And so, it begs the question, if Frodo can’t, can anyone?
The answer, again, is no.
I know what you’re thinking because it’s exactly the thought I had, too. But Gandalf! Tolkien addresses this in his Letters, as well, and it’s just fascinating to me. Because Gandalf is the ultimate good, right? Not only can he not physically touch the ring, he can’t touch the palantír, he’s loathe to do any harm to Saruman, and he says to Frodo that, even if he did try to take hold of the ring, it would twist him. Gandalf is too good, in the end.
Tolkien argues that, yes, if Sauron reclaimed the ring and there was only one last chance before all of Middle-earth was destroyed, Gandalf might be able to save the day. However, in order to do so, he would not only need to kill Sauron’s physical body again, but also take the ring, overcome its immense power and understand that it was going to sway him toward evil, and then also destroy himself. And, if you look at the history, once Gandalf got to Mount Doom and was holding it over the fiery pits, is it really likely that he’d be able to destroy it? No, honestly. Because, at the end of it all, as Galadriel says, if Frodo can’t, no one can.
The thing about Frodo is that he doesn’t need to also destroy himself in order to destroy the ring. Gandalf would need to because his will is way stronger than Frodo’s, and resisting both the lure of the ring and his own will would be impossible, and so, Gandalf would need to throw himself into the fire with the ring in order to assure that all would be at an end. And it’s not like Gandalf could just hand it off to someone else once he killed Sauron. The ring would corrupt literally anyone else. We see how fast it works. With Boromir, it takes hold immediately, and though it sits in his mind and slowly withers his will, eventually, Boromir succumbs to that first glance of it that he had. It’s even faster with Sam, who’s only had it in his possession for a couple of hours when he nearly refuses to give it back to Frodo. Even Aragorn, the greatest of all men, pauses when Frodo offers it to him.
Really, it’s an impossible task to expect Frodo to be able to destroy it, but, in the end, he’s the only one that can.
Yes, I know that Gollum, truly, is the one that destroys the ring, even if it’s by accident. And I know that Frodo turns away from the fire, that he intends to take the ring for himself, but think about all the circumstances for a second. This is definitely a Superman moment, when all the right things need to fall into place in order for the defeat to actually happen, but, if we’re actually going to destroy Sauron, as well as we’re able, this is how it’s got to happen.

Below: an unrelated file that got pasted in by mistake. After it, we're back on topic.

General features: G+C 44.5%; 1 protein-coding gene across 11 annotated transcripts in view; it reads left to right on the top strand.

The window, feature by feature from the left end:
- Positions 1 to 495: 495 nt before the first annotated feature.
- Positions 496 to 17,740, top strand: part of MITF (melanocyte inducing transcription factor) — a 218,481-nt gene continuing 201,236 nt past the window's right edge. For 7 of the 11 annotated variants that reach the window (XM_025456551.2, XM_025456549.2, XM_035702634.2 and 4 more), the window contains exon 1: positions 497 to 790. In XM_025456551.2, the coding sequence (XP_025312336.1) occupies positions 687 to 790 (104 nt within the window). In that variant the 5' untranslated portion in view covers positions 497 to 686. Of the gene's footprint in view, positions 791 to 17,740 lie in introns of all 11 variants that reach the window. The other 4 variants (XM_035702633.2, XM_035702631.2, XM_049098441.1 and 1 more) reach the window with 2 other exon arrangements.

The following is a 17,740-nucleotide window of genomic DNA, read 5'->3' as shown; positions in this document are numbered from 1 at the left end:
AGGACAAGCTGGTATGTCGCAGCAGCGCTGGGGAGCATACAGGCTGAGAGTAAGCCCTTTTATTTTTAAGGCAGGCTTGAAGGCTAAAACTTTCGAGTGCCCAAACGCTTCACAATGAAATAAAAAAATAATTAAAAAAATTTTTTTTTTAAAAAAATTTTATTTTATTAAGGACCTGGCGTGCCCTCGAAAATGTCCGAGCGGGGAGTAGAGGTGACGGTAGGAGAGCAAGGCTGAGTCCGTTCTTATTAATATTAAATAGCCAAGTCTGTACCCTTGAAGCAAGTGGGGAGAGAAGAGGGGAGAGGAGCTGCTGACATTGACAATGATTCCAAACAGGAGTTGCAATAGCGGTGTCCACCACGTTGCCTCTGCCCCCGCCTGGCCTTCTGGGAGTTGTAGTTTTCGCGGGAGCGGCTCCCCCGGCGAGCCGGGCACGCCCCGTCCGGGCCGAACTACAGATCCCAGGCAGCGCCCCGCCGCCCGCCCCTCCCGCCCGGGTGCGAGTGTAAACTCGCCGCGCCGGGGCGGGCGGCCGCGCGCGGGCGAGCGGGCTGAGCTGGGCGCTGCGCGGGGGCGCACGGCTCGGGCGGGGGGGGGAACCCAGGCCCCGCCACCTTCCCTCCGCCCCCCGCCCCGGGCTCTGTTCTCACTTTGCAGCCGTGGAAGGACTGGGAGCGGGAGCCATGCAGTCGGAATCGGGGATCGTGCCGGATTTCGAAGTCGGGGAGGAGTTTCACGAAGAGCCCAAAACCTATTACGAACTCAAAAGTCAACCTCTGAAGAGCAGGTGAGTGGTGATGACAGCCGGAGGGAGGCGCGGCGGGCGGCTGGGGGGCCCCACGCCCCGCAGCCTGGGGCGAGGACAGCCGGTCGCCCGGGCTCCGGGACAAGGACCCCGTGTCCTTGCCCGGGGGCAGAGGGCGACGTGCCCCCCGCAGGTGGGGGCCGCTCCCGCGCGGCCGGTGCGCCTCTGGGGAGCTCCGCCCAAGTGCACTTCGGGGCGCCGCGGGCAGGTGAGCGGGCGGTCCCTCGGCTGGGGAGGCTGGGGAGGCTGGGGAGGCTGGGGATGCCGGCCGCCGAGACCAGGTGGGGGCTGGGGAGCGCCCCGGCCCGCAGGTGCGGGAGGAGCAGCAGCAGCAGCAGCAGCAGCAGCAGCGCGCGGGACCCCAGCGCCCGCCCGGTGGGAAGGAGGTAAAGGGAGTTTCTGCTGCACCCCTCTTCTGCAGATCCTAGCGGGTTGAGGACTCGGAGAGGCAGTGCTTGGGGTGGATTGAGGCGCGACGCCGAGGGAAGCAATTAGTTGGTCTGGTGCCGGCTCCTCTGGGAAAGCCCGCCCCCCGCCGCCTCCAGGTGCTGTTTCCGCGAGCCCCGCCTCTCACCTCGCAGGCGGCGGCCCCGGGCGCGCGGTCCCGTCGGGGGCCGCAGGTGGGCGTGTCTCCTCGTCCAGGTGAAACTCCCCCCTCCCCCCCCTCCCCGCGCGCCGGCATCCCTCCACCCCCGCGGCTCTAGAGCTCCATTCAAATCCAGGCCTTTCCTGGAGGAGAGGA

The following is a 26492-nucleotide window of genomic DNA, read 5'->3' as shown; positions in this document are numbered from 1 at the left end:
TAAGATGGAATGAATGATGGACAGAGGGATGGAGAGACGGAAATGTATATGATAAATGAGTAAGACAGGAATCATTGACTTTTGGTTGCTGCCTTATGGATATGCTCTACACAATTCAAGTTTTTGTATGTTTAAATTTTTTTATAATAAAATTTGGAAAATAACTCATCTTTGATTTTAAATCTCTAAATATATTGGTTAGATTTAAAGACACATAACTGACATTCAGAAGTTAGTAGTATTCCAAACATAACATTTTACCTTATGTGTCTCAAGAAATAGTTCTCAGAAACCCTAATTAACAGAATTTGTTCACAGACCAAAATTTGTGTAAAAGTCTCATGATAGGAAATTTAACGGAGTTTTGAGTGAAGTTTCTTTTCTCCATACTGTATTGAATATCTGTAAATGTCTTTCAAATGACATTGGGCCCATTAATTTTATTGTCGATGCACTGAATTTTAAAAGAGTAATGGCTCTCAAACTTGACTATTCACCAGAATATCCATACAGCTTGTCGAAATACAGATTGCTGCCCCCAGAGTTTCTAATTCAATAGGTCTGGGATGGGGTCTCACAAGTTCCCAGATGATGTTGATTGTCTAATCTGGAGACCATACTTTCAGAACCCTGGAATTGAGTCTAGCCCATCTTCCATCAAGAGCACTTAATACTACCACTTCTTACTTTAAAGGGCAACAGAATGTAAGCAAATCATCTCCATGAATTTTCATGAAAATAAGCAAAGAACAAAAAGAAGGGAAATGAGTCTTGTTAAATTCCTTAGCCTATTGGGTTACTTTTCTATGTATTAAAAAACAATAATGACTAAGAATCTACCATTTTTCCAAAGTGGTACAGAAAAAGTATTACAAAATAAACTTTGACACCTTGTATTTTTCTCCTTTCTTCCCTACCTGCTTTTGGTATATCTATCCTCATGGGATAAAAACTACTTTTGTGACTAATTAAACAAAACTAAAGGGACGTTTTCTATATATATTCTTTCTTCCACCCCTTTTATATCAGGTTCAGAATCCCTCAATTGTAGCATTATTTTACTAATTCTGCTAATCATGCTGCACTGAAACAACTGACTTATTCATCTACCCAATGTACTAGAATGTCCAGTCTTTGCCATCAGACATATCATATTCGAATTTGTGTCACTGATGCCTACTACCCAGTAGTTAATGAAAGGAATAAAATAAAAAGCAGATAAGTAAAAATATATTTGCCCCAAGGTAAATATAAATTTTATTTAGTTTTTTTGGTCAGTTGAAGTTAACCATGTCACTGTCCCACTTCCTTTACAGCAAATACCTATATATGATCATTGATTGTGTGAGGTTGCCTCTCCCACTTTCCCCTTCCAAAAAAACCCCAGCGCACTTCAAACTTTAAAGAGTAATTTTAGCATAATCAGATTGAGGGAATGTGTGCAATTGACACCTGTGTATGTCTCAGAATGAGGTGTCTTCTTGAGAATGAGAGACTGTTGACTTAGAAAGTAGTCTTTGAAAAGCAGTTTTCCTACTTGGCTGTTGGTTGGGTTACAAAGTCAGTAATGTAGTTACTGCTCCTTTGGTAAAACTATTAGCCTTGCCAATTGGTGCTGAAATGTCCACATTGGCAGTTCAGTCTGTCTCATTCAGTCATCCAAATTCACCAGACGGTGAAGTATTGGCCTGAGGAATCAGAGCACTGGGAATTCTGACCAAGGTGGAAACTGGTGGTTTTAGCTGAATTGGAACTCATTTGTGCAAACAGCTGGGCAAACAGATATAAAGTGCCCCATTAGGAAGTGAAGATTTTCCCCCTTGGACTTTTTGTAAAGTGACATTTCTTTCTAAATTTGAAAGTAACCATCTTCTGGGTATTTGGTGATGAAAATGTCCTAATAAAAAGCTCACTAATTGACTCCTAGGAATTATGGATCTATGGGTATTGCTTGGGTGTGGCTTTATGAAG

Gollum was always going to be the one to destroy the ring. He’s the one that, arguably, it’s corrupted the most. He’s been in its thrall the longest, and it’s a nice sort of symmetry that he’s the one to destroy it. But Gollum was also always going to be at Frodo’s side, too. And so, really, no matter what, Frodo was always going to be the one that needed to carry it into the fire. Not only that, he is the only character that would have been able to get it that far, too.
I don’t care what you say about any of the other characters, this is just a fact. Every other character would have had some ulterior motive for wanting to hold onto it. Yes, even Aragorn! Though he knew, rationally, that it needed to be destroyed, the ring would twist him eventually into believing that the right thing was to bring it to Gondor and give his home that great power, much like Boromir. Legolas, much like Galadriel, wouldn’t have even taken it, even if Frodo offered it freely. None of the elves ever would, which is why Elrond leads up Isildur up to the fire rather than just doing it himself. It’s a Gandalf sort of situation, where the ring is too evil and they’re too, inherently, good to be able to touch it and survive. Sam, I think, falls in this category, too, because while Pippin & Merry are wonderful, they would succumb to the ring and think, maybe, that it could save the Shire from whatever doom was inevitably coming. But Sam is too good at heart to be able to withstand the ring, and though he’d never think of bringing it to the Shire, the ring would destroy him before he got very far. Gimli would end up taking it back to the dwarves, and Bilbo would probably become a Gollum-like creature. In the end, Frodo, who wants nothing more than a quiet, peaceful afternoon to drink tea and read a book in a field, is the perfect adversary for Sauron. He is the only one that could both not be truly corrupted by the ring and would not be wholly destroyed by it. Even though he does falter at the end, no one else would have gotten even kind of that far.
Flower crown Frodo is my new favorite, just sayin’.
Long story short, Sauron is an impossible foe. He cannot truly be defeated. Even now, his immortal spirit lingers on, seeking out eventual rest in the West. He’ll never return to Middle-earth, so that’s a sort of defeat, but he’s not dead. But, at the same time, the only person that can actually go up against Sauron & the ring and come to this sort of defeat is always going to be Frodo. Say what you will about the rest of Tolkien’s cast of characters, but none of them have the heart to understand that this task is not only impossible, but will likely result in one’s death, and still say, “Which way to Mordor?”